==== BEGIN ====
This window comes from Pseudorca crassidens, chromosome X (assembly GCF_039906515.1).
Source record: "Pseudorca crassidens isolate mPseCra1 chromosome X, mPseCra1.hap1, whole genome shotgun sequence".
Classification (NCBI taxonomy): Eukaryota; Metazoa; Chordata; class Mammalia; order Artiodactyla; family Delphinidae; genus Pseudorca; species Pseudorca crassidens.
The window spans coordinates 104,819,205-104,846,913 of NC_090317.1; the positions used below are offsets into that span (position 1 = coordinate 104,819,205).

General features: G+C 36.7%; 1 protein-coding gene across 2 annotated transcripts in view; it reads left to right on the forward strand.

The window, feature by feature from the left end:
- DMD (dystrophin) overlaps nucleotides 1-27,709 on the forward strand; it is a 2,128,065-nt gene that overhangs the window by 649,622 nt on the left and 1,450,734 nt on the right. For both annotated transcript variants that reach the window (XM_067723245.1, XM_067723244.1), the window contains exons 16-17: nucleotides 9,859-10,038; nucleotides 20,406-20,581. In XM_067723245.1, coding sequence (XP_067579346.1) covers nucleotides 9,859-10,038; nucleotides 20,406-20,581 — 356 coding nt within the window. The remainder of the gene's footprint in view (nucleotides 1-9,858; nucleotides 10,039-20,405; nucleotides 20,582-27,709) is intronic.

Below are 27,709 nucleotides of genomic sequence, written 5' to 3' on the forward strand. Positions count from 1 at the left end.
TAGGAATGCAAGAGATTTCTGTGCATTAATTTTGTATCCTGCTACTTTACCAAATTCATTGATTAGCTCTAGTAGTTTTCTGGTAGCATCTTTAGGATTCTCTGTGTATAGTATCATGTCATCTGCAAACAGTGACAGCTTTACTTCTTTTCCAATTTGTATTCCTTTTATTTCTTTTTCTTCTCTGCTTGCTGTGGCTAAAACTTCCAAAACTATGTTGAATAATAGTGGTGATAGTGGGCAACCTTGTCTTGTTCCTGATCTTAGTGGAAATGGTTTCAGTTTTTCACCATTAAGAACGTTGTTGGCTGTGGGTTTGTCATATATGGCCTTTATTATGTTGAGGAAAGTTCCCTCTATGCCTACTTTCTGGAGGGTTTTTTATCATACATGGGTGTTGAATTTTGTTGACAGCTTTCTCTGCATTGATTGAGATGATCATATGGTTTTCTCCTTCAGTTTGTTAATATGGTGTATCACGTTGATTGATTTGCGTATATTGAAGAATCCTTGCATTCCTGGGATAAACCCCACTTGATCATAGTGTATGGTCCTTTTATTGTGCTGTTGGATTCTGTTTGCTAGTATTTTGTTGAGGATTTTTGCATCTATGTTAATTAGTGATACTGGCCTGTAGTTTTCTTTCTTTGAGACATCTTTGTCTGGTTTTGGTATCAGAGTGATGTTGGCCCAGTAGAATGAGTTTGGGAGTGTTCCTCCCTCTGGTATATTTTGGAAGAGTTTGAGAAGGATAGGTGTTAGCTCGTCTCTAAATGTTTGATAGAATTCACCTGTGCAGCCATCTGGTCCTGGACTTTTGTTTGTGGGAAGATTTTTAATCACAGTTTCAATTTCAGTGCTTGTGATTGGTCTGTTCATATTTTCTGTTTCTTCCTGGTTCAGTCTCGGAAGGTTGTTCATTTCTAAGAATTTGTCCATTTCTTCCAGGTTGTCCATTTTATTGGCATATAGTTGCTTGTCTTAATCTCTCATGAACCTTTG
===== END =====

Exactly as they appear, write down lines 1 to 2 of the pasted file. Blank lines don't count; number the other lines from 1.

This window comes from Pseudorca crassidens, chromosome X (assembly GCF_039906515.1).
Source record: "Pseudorca crassidens isolate mPseCra1 chromosome X, mPseCra1.hap1, whole genome shotgun sequence".